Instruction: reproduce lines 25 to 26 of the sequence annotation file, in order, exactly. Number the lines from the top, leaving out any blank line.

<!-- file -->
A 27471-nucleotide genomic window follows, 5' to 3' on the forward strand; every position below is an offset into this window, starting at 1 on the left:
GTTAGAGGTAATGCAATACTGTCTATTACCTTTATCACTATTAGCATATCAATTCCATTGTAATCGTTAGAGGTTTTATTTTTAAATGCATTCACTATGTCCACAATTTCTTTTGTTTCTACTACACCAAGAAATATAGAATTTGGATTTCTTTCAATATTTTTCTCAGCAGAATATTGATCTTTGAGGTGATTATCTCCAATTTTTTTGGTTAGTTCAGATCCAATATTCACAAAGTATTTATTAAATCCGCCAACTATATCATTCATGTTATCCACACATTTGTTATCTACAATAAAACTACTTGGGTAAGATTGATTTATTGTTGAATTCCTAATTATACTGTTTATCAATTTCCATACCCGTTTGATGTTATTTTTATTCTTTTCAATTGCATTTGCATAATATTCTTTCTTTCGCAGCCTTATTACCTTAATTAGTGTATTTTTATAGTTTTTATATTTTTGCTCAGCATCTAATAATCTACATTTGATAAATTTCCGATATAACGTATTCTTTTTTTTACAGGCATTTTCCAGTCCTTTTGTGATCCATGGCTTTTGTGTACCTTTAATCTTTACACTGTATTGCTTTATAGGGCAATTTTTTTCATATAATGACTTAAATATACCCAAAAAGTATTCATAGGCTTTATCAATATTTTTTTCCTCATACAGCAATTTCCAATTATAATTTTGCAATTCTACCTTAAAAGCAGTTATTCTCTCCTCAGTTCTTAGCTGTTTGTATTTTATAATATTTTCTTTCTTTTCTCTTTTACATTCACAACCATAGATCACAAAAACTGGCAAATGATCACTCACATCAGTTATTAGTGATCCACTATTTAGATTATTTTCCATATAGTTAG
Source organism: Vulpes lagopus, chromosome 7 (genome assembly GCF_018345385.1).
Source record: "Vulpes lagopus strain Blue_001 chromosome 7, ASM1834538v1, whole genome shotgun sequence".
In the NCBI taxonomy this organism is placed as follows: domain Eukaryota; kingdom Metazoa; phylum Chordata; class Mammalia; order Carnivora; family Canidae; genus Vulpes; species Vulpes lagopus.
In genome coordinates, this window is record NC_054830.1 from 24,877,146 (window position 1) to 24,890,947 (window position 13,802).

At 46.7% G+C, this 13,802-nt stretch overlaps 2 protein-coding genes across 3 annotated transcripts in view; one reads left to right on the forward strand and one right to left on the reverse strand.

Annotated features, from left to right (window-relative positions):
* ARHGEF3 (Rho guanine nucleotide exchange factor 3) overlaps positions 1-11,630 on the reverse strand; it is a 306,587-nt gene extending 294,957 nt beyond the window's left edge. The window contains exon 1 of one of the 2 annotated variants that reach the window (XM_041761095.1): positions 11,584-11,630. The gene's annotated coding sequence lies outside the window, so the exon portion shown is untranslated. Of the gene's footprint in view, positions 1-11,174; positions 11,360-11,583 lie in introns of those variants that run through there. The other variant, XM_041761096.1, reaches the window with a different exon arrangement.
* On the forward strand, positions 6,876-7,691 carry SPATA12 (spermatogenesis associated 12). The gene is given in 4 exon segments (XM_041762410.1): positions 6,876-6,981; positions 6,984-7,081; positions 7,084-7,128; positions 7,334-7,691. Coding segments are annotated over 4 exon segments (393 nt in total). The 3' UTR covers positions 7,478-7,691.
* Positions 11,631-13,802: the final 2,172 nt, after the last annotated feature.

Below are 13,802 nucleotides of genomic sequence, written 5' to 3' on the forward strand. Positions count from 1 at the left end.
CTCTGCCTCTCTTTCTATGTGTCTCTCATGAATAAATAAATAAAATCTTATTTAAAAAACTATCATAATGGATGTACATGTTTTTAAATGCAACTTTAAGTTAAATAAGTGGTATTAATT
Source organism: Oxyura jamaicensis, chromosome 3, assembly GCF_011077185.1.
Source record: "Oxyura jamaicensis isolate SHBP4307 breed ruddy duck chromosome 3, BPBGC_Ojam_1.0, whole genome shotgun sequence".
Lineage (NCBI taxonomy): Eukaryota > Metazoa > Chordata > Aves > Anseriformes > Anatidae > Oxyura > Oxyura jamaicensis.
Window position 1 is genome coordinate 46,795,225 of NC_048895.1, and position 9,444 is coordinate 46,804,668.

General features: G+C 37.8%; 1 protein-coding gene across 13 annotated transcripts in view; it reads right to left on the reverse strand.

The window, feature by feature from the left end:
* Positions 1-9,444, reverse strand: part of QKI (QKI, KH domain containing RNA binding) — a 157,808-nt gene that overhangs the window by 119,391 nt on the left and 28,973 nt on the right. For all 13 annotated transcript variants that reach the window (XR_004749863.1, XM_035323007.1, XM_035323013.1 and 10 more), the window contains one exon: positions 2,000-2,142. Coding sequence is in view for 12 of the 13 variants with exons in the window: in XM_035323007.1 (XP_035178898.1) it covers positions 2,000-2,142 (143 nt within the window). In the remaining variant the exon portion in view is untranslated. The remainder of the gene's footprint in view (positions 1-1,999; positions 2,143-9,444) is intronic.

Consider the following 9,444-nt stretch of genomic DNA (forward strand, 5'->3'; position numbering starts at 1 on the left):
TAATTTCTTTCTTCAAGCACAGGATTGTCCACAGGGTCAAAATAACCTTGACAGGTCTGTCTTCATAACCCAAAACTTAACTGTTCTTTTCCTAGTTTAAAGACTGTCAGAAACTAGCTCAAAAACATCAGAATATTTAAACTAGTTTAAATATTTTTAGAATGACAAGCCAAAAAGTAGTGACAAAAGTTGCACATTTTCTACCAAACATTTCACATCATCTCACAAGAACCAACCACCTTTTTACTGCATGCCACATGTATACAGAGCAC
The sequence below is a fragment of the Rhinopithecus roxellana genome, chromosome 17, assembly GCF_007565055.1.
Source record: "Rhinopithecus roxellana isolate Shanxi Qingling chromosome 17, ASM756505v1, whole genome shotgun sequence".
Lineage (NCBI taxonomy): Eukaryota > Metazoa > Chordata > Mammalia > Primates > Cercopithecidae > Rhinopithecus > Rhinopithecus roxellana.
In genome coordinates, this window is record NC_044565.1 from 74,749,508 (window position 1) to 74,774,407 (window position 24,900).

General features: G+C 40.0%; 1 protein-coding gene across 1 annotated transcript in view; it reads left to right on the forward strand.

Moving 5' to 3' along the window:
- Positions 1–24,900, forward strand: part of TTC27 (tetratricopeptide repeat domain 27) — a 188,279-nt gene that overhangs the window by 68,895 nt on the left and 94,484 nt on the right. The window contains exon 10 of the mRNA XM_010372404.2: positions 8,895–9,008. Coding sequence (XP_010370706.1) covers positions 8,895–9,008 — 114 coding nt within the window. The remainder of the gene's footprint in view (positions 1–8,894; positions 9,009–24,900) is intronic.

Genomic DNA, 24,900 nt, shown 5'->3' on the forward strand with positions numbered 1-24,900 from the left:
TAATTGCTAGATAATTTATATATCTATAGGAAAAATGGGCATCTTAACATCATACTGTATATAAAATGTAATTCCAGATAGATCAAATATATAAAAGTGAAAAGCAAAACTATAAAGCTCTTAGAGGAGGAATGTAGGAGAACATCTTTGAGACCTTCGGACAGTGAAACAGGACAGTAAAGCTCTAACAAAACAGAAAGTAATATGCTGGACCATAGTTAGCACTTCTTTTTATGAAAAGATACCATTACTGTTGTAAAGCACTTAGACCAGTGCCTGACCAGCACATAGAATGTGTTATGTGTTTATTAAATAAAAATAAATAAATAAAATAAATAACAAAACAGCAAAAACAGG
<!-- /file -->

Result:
Lineage (NCBI taxonomy): Eukaryota > Metazoa > Chordata > Mammalia > Primates > Cercopithecidae > Rhinopithecus > Rhinopithecus roxellana.
In genome coordinates, this window is record NC_044565.1 from 74,749,508 (window position 1) to 74,774,407 (window position 24,900).